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21 comments

  1. I had the same disappointed reaction to Archer for giving up on May.

    And I found it ironic that he chose to not see Ellen, almost as if he was afraid of change – after he spent so much time complaining about May being afraid of change.

    • That’s a good point; I hadn’t thought about Archer maybe being afraid of change. You could argue that it was that way all his life. Before he married May there were already signs that the strict society rules were becoming less rigid, yet he chose NOT to be the one to defy and change the rules but rather stick to the familiar.

  2. I have this book and The House of Mirth on my Classics Club list and am looking forward to reading them both. The only Edith Wharton book I’ve read so far is Ethan Frome and although I didn’t love it I did really like her writing style.

    • I found Ethan Frome rather depressing; I much preferred The Age of Innocence. I will definitely read The House of Mirth soon. I hope you’ll enjoy Wharton as much as I did.

  3. I’m glad I saw your review. It brought back the book. It’s rather stunning, isn’t it. Her prose is wonderful and the descriptions, as you say are subtel and masterful. Still, i think I did like The House of Mirth better but it’s more bitter than bittersweet. I’m very curious to see how you will like it.

    • I’m curious as well. I just want to wait a little while because I am afraid my expectations might be a little too high at the moment. Although from what I am hearing and reading about The House of Mirth, I probably have nothing to worry about.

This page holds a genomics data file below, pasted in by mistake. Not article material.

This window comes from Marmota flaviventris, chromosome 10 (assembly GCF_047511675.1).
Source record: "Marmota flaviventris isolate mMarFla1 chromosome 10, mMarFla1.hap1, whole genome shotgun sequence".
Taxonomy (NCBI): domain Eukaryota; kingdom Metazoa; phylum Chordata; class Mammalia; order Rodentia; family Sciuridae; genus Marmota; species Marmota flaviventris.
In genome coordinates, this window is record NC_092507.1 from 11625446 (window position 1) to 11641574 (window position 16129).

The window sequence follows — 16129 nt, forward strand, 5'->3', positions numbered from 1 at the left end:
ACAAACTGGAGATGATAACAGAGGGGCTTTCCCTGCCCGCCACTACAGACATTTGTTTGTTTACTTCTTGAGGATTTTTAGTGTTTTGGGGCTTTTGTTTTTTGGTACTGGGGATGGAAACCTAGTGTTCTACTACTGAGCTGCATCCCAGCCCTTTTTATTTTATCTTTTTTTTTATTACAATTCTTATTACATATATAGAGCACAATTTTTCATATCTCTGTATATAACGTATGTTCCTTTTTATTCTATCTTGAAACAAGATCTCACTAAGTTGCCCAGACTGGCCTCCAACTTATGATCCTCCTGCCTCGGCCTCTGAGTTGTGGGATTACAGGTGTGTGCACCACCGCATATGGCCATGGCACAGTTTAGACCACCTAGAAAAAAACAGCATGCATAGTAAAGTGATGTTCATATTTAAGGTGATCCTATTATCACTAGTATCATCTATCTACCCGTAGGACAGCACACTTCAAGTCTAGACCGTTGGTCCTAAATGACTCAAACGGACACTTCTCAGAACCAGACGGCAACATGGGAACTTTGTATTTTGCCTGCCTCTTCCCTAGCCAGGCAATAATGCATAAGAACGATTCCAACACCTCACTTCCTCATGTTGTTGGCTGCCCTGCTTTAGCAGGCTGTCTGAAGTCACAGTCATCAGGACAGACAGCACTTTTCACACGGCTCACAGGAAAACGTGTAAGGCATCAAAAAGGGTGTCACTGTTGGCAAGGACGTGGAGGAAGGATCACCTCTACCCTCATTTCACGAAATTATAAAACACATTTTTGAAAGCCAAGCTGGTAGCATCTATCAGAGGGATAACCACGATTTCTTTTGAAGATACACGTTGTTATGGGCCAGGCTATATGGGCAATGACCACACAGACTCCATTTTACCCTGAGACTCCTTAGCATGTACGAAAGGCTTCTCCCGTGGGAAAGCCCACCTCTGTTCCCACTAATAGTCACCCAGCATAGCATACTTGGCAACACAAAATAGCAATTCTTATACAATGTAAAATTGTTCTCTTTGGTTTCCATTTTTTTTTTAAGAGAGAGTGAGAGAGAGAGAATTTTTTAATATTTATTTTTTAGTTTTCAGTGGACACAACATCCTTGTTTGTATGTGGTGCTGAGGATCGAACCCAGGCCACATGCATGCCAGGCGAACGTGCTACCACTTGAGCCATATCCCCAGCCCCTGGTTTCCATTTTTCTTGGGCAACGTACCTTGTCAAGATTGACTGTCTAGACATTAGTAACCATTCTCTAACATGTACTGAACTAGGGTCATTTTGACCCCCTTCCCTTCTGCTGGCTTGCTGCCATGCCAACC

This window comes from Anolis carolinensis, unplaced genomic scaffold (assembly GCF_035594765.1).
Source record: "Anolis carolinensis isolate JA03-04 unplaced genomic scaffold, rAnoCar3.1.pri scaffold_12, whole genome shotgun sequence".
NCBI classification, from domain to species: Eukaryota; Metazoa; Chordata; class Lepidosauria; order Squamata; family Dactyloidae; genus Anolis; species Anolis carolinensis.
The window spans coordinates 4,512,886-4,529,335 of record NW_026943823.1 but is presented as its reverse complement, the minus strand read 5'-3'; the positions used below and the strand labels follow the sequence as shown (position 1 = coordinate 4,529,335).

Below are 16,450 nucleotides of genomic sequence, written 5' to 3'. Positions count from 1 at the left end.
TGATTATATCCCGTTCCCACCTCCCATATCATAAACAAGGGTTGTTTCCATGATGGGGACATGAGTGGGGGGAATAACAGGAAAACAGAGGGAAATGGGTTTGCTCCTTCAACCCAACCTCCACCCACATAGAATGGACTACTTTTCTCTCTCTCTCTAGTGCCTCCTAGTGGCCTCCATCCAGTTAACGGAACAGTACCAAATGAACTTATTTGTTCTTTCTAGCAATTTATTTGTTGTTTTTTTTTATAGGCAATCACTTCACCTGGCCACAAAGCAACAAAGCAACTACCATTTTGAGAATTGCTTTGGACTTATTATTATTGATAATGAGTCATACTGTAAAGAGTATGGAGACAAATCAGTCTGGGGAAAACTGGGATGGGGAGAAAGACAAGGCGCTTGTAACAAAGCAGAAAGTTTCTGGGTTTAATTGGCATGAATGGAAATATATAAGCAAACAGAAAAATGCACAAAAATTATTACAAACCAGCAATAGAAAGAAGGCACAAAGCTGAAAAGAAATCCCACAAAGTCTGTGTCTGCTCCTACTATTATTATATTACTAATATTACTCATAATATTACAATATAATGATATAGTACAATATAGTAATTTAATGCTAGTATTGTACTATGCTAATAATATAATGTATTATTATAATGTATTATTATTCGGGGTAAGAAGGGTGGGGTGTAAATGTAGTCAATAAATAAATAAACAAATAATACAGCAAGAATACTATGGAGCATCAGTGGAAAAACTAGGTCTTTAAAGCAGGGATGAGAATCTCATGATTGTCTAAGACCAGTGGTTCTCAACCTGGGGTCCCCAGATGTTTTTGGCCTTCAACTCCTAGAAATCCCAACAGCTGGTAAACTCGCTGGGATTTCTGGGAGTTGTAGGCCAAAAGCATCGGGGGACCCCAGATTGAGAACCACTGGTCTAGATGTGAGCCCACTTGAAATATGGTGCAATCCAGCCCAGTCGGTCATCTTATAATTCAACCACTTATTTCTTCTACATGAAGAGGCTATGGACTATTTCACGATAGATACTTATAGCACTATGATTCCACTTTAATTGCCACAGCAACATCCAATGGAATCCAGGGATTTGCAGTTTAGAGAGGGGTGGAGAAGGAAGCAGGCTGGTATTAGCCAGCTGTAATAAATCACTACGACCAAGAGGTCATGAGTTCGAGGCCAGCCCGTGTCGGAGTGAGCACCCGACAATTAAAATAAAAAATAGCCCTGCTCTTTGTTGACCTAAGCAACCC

4. This is one of my favourite all time books & I hope to reread it soon.
    The ending is so bittersweet and deliberately left open to interpretation, I think.

    I wonder if Archer feels a sense of betrayal & anger towards Ellen for ‘rejecting’ him, maybe even that she disappointed him?

    • I agree with you that the ending is left open on purpose, and I liked that. I didn’t get the feeling that he was angry with Ellen, but rather disillusioned with how his life turned out, especially since all the rules he followed as a young man have dissolved by the time his children are grown up. I think he might be afraid that seeing Ellen will remind him of his own foolishness when he was young.

  5. Ethan Frome was pretty much people being idiots at they’re best (aka I loved it)… Can’t wait to read this one!

  6. I loved this too when I read it though The House of Mirth even more so. I finished The Reef over a lazy breakfast this morning and spent most of the evening writing a review scheduled for tomorrow. I found it impossible to describe Wharton’ s brilliance.